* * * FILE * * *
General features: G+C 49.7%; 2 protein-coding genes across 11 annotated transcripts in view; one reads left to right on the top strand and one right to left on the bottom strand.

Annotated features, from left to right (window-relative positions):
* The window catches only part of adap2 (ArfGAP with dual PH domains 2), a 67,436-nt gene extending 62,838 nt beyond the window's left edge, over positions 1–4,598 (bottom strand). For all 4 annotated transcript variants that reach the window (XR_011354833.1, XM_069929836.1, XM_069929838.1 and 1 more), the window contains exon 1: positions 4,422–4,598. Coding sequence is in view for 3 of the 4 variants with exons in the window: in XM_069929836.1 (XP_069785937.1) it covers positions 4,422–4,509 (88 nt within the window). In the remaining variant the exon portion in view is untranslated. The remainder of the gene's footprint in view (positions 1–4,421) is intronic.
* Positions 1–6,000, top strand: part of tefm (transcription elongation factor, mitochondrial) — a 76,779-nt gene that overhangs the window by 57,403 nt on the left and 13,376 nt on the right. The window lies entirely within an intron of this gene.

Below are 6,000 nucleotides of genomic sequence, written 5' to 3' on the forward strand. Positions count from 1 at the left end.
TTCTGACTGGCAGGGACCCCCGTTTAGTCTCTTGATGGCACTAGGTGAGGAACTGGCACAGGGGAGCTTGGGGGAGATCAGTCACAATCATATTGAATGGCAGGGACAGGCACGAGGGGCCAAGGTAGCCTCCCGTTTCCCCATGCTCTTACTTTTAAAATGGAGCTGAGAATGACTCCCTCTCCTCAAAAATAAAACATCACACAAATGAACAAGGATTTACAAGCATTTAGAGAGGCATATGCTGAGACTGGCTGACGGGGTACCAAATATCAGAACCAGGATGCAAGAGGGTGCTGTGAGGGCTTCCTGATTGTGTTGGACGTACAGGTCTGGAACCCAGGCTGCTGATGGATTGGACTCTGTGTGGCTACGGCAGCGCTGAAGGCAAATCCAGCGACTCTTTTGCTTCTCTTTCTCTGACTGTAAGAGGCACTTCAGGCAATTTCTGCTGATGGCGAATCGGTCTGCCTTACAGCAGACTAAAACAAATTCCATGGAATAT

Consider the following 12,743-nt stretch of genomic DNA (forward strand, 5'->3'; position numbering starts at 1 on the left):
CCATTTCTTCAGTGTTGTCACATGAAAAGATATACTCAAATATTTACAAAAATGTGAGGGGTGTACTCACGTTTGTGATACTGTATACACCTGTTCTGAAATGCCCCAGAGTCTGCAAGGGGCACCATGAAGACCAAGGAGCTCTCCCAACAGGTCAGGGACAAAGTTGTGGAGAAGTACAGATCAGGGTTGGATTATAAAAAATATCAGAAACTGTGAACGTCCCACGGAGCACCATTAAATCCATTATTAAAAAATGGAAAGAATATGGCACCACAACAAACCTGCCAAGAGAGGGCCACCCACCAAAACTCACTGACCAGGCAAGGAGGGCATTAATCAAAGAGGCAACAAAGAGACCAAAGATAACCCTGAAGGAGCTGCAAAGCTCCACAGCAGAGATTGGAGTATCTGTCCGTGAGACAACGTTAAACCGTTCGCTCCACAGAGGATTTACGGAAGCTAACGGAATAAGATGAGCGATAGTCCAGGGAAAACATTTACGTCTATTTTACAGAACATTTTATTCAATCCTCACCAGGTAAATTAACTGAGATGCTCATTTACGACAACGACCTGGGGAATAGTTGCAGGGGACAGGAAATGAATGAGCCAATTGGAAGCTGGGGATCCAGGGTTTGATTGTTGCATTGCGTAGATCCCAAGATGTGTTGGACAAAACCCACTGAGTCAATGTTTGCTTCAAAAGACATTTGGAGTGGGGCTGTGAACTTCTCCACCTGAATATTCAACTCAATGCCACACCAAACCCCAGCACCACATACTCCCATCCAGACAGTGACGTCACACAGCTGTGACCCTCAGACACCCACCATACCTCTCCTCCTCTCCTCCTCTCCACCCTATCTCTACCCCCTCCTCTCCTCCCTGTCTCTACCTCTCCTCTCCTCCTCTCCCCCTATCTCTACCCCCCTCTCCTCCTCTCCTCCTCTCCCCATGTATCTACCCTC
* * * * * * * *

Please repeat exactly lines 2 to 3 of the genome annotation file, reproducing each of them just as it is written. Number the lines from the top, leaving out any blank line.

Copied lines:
Annotated features, from left to right (window-relative positions):
* The window catches only part of adap2 (ArfGAP with dual PH domains 2), a 67,436-nt gene extending 62,838 nt beyond the window's left edge, over positions 1–4,598 (bottom strand). For all 4 annotated transcript variants that reach the window (XR_011354833.1, XM_069929836.1, XM_069929838.1 and 1 more), the window contains exon 1: positions 4,422–4,598. Coding sequence is in view for 3 of the 4 variants with exons in the window: in XM_069929836.1 (XP_069785937.1) it covers positions 4,422–4,509 (88 nt within the window). In the remaining variant the exon portion in view is untranslated. The remainder of the gene's footprint in view (positions 1–4,421) is intronic.